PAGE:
Ductal Carcinoma in Situ (DCIS)

What is Ductal Carcinoma in Situ?

Ductal carcinoma in situ (DCIS) is a type of breast cancer and is the most common noninvasive form. The name essentially means it is a cancer found in the milk ducts of the breasts and it has not spread to any of the surrounding breast tissue. While DCIS breast cancer is not life threatening on its own, it does elevate the risk of the patient experiencing a more dangerous form of invasive breast cancer in the future. The chance of recurrence stands at under 30% and could happen five to ten years after the first case.

The American Cancer Society reports about 60,000 new cases of DCIS every year in the United States. This number accounts for around 20% of new breast cancer diagnoses and has been steadily growing. It may be because people are living longer, which increases the chance of experiencing breast cancer, or that more cases are being spotted earlier due to improved mammogram quality. While it is unclear exactly what causes DCIS, it is known that a genetic mutation occurs that leads to an overgrowth of abnormal cells.

What are the Symptoms of Ductal Carcinoma in Situ?

Patients with DCIS generally do not experience any symptoms, although some may notice a lump in the breast or nipple discharge. The majority of cases are discovered through routine mammograms.

Ductal Carcinoma In Situ Causes

Currently, there is no clear cause of DCIS (ductal carcinoma in situ) though it is known to occur proceeding genetic mutations in breast duct cell DNA. These genetic mutations make cells appear abnormally, however the cells lack the ability to break free from the breast duct. Researchers are not sure of the specific trigger for this abnormal cell growth, which leads to DCIS. Among the likely factors that may play a part in DCIS are genes passed from parents, a person’s environment, and their lifestyle.

Other factors that can increase the risk of DCIS include:

  • Age
  • A history of benign breast disorder, like atypical hyperplasia
  • Family breast cancer history
  • Pregnancy in your 30s
  • Using a mix of estrogen-progestin hormone replacement therapies longer than five years post-menopause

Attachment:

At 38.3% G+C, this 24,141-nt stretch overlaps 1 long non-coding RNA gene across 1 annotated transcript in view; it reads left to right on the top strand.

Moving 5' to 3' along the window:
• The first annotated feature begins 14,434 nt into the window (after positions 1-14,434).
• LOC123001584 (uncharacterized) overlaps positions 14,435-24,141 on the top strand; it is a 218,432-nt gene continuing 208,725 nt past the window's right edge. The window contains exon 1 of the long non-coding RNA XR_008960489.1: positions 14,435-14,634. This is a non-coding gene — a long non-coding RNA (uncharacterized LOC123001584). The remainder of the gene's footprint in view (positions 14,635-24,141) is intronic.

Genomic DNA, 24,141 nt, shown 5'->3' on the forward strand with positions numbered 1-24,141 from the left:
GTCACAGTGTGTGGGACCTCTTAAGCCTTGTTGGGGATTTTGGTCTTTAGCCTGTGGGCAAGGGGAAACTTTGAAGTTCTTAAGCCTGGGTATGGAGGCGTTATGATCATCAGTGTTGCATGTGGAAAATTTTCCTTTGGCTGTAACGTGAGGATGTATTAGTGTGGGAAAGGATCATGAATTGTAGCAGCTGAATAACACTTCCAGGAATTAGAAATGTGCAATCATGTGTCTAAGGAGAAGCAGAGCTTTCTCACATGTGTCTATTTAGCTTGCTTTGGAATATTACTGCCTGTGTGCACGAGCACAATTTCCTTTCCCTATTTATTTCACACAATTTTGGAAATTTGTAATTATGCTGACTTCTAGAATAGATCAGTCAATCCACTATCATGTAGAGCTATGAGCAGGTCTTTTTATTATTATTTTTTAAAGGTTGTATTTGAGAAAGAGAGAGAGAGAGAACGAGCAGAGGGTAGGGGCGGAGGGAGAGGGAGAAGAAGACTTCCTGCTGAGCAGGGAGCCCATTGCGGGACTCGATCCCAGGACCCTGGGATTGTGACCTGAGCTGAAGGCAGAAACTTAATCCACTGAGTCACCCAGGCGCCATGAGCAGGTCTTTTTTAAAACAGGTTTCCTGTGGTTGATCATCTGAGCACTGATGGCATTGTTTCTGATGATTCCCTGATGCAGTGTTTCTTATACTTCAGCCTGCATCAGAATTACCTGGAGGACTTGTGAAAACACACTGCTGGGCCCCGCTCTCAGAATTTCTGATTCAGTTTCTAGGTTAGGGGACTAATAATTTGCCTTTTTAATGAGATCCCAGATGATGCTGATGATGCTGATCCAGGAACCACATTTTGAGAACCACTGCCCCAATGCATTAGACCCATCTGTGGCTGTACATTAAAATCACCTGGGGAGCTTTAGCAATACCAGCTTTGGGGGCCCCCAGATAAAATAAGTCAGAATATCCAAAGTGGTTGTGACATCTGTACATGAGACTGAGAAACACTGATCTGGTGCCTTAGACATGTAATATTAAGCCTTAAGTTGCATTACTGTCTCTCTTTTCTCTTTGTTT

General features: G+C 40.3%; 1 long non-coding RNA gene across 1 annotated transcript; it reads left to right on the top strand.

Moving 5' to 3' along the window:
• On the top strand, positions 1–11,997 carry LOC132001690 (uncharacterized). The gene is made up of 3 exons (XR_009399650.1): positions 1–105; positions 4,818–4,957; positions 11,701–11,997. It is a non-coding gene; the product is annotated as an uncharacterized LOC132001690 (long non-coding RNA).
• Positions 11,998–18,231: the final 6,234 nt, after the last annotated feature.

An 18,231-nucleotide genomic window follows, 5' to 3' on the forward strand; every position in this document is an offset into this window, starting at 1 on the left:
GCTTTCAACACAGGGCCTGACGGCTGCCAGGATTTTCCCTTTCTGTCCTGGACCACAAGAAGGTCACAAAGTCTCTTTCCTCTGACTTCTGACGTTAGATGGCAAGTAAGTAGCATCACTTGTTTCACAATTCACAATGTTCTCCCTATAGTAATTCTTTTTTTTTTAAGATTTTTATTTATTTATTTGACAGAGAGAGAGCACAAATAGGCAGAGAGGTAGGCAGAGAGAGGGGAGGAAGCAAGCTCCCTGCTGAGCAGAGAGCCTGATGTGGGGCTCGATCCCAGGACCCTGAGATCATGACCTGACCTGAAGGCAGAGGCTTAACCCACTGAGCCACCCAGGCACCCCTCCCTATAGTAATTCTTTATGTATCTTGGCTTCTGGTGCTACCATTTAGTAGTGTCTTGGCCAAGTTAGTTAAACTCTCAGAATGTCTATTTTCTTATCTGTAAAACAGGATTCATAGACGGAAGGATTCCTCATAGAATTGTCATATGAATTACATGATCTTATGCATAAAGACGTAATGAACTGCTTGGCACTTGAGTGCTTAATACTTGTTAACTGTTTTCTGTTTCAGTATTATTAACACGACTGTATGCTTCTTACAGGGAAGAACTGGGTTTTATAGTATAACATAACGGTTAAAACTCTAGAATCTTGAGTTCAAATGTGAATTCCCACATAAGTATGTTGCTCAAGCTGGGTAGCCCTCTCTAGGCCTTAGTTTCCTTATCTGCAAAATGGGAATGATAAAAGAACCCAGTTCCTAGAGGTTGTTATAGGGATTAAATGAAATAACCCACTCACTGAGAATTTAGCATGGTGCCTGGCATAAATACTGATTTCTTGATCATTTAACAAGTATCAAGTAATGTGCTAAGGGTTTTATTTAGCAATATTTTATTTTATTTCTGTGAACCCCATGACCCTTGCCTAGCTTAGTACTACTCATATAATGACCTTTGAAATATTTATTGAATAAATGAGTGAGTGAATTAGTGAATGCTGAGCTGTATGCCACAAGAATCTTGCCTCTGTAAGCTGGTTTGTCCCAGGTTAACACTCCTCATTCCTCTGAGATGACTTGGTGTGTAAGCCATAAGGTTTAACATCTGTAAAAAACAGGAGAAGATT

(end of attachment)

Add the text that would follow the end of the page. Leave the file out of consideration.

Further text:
• Any Genetic mutations like genes BRCA1 and BRCA2
  • Obesity

How is Ductal Carcinoma in Situ Treated?

The usual treatment for DCIS is a lumpectomy combined with radiation therapy. This involves removing only the mass and using radiation to minimize the chances of the surrounding tissue also becoming abnormal. Sometimes only a lumpectomy is done, while some cases require a full removal of the breast in a procedure called a mastectomy.

Regardless of the treatment used, patients are generally given hormonal therapy after surgery to help manage how much estrogen is produced by the body. Chemotherapy is usually not needed, since DCIS does not spread outside of the milk ducts.

Ductal Carcinoma in Situ Prevention

No precise way of preventing DCIS is clearly known, as research is still underway. However, as of now, they have an understanding of what factors spur this cancer on. Additionally, because DCIS is one of the earliest stages of breast cancer and the root cause of this cancer preventive measures are hard to come by at the movement. Living a healthy life is among the most trusted methods of preventing DCIS, along with other kinds of cancers caused by abnormalities in cells.

In order to ensure good health, good sleep, a proper diet, and regular exercise are essential. Your diet must include fresh fruits and vegetables to reduce the chances of disorder and deficiencies. Sleeping the requisite number of hours is essential to helping the body perform at optimal levels in terms of fighting infections and gathering energy. Doctors believe that exercising regularly and taking part in physical activities helps to keep your body primed to avoid diseases like DCIS until more research is done and targeted prevention is achieved.

Last Reviewed:
September 20, 2016
Last Updated:
December 15, 2017